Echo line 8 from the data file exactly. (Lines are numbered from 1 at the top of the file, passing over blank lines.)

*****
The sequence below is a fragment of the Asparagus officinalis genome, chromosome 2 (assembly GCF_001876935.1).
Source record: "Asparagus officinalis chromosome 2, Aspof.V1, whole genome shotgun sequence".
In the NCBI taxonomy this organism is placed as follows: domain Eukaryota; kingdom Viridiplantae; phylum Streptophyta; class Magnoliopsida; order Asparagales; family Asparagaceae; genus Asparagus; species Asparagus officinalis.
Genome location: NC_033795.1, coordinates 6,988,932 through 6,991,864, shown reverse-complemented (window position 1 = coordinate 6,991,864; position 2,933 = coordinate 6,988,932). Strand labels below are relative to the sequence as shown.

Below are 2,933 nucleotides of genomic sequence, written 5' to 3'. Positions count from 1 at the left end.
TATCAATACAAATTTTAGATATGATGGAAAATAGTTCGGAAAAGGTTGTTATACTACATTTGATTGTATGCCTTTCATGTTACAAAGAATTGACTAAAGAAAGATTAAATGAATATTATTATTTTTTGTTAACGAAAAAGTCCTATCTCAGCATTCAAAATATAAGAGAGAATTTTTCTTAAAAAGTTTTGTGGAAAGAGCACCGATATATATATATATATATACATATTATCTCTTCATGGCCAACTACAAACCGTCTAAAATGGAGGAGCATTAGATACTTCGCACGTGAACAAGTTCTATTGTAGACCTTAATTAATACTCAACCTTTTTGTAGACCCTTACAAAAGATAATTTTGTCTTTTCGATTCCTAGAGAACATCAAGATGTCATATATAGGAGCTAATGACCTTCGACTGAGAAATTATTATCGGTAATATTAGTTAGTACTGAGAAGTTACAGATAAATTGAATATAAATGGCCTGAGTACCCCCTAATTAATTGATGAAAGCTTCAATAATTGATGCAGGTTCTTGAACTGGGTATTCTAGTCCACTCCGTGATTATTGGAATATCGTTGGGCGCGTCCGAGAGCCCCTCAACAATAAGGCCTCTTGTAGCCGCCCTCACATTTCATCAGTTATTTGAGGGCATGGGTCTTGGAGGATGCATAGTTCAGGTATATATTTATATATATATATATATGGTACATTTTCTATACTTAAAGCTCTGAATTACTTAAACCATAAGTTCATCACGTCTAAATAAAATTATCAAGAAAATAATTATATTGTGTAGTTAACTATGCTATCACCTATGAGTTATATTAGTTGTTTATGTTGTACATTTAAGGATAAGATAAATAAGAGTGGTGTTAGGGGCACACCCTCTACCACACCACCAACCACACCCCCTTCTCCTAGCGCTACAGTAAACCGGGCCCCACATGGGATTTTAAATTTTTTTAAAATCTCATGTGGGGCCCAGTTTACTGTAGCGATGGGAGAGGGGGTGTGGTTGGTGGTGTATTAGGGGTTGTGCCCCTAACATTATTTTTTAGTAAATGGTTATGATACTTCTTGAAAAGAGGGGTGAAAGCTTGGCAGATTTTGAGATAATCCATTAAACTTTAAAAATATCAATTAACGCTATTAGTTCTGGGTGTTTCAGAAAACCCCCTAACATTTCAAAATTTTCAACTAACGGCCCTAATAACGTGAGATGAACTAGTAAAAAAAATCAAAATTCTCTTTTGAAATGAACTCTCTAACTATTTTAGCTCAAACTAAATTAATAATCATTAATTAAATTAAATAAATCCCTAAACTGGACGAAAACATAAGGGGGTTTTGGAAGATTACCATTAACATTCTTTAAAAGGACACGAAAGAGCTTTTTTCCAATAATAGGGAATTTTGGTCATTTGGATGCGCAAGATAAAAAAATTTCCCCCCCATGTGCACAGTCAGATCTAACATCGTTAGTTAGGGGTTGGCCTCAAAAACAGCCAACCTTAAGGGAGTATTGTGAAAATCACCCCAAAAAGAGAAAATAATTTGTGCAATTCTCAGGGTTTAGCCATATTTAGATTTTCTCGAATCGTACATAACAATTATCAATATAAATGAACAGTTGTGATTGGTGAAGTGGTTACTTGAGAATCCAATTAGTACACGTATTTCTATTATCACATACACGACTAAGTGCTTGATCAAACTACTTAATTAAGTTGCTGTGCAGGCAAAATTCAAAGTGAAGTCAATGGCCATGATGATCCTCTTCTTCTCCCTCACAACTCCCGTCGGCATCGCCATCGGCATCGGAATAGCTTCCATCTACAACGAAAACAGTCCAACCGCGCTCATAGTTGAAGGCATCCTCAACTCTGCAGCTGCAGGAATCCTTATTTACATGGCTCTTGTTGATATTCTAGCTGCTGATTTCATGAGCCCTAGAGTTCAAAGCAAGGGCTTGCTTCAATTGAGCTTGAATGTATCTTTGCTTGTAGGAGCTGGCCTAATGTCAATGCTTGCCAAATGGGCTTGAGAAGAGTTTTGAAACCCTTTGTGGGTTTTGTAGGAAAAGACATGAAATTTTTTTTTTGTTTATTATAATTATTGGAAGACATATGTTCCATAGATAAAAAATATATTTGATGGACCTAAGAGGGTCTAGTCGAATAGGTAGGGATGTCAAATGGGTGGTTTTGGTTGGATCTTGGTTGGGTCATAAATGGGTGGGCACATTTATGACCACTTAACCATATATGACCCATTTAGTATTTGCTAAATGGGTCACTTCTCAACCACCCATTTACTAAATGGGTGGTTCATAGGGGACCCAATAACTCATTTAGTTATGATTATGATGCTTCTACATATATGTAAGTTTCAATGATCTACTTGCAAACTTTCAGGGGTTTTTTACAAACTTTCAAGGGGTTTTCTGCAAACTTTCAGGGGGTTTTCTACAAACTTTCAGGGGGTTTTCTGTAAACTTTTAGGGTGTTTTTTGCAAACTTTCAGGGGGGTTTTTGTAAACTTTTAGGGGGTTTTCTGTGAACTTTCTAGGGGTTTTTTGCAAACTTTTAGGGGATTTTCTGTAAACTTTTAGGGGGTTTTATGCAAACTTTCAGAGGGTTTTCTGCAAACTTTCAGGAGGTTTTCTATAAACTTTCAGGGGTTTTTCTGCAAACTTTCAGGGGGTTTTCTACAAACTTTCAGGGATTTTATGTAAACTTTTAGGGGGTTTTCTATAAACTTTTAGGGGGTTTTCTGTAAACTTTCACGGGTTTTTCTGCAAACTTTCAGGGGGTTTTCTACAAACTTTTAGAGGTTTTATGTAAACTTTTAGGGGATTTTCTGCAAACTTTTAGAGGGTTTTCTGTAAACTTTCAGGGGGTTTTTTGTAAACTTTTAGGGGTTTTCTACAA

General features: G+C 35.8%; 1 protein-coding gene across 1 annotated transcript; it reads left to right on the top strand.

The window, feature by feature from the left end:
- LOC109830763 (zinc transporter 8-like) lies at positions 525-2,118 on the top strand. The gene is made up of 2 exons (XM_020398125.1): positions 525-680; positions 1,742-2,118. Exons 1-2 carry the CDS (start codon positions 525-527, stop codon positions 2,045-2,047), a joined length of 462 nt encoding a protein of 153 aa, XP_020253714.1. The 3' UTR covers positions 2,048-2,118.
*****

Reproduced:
The window, feature by feature from the left end: